That 3 pin connector top right is the fan, I suppose?
Well, in that case the serial port must be on jp2, as you suggested.
So I need to somehow figure it out by myself :S
Actually it's less difficult and risky as it sounds. You have a multimeter? First measure (with unpowered board) the resistance between ground (from the power connector) and the pins. You'll find at least 1 zero ohm. That's the ground. (duh). It is perfectly possible that you'll find 5 grounds, or something like that. Then power up the board, and measure the voltage between a ground pin, and the remaining pins. You'll probably find one or more 3.3V, and several zero V pins, maybe a 'in between', and maybe also a +5V or +12V pin.
All 'zero V' pins (not the ground pins), 'in between' and 3.3V pins are suspect of being RX or TX. But the 'zero V' pins are more suspect of being RX, while the others are more suspect of being TX.
All 5V and higher pins are suspect of being dangerous for your TTL port, so don't touch these.
Now you can start your serial terminal, set the baudrate to 115200-n-8-1. Short the RX and TX of your TTL cable, and type something. It should be echoed. If you break the short, the echoing should stop. Then the cable is OK.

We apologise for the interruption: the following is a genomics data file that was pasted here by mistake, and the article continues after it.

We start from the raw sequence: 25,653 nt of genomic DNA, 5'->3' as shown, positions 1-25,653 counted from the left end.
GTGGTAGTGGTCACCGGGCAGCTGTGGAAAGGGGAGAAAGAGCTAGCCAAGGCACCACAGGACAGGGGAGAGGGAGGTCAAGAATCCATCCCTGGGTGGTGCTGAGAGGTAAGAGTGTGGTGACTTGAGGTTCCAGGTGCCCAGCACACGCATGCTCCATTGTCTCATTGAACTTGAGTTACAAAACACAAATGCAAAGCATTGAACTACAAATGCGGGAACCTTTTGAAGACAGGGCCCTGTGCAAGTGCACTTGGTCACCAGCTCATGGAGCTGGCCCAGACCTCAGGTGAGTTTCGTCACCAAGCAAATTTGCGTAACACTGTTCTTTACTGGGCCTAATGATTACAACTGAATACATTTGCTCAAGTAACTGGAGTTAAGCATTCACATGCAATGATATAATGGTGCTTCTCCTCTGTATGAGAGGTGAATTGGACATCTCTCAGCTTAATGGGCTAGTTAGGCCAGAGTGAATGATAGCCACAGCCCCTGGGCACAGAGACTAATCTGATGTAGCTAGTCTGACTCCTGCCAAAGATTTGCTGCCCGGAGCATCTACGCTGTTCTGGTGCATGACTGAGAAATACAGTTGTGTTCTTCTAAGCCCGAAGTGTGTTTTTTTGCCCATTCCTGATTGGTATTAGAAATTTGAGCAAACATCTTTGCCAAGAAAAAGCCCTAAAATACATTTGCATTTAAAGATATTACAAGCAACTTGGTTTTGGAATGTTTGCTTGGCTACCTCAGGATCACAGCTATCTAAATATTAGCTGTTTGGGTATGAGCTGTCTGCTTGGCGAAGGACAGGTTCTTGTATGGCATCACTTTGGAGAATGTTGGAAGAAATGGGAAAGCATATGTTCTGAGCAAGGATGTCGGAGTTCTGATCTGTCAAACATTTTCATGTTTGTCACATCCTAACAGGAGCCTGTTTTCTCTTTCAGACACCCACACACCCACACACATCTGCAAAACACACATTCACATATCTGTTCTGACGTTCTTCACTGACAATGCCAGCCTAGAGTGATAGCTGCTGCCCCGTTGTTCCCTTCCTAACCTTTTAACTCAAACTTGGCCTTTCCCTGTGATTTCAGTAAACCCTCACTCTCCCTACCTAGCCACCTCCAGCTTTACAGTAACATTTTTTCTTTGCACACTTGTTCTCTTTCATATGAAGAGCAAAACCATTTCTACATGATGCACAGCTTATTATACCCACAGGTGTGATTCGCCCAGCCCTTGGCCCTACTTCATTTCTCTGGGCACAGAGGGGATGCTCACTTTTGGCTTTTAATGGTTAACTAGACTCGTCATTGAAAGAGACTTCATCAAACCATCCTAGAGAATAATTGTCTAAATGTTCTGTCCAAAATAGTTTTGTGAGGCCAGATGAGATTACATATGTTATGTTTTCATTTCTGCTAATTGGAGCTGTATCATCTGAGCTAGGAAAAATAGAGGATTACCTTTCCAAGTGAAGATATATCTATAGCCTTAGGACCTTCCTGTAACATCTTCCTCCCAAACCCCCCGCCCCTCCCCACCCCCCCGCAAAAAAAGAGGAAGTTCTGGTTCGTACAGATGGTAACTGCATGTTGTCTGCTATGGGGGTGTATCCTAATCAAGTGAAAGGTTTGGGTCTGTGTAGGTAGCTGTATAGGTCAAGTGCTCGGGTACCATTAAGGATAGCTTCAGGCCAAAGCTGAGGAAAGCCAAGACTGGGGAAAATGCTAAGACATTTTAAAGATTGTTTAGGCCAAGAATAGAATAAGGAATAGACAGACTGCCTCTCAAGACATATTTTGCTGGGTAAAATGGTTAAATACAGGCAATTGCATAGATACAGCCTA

Connect the ground to one of the ground pins, and probe with the TTL-RX line the TX suspects. Connect the pin, and power up the board. If you don't see anything in 10 seconds, repeat with next suspect, until you find the boot log. Then you've found the TX.
The RX is found basically the same, but it is possible you won't find it, as you'll need feedback of the NAS, and possibly the NAS never actually listens to it's RX.
BTW, you only need ground,RX and TX.
3.3V is only needed in the rare cases the TTL level port of your converter needs a reference voltage, or even power from that line.
About your nmap log, did you change ip address using NDU? It's not the default 'panic' address.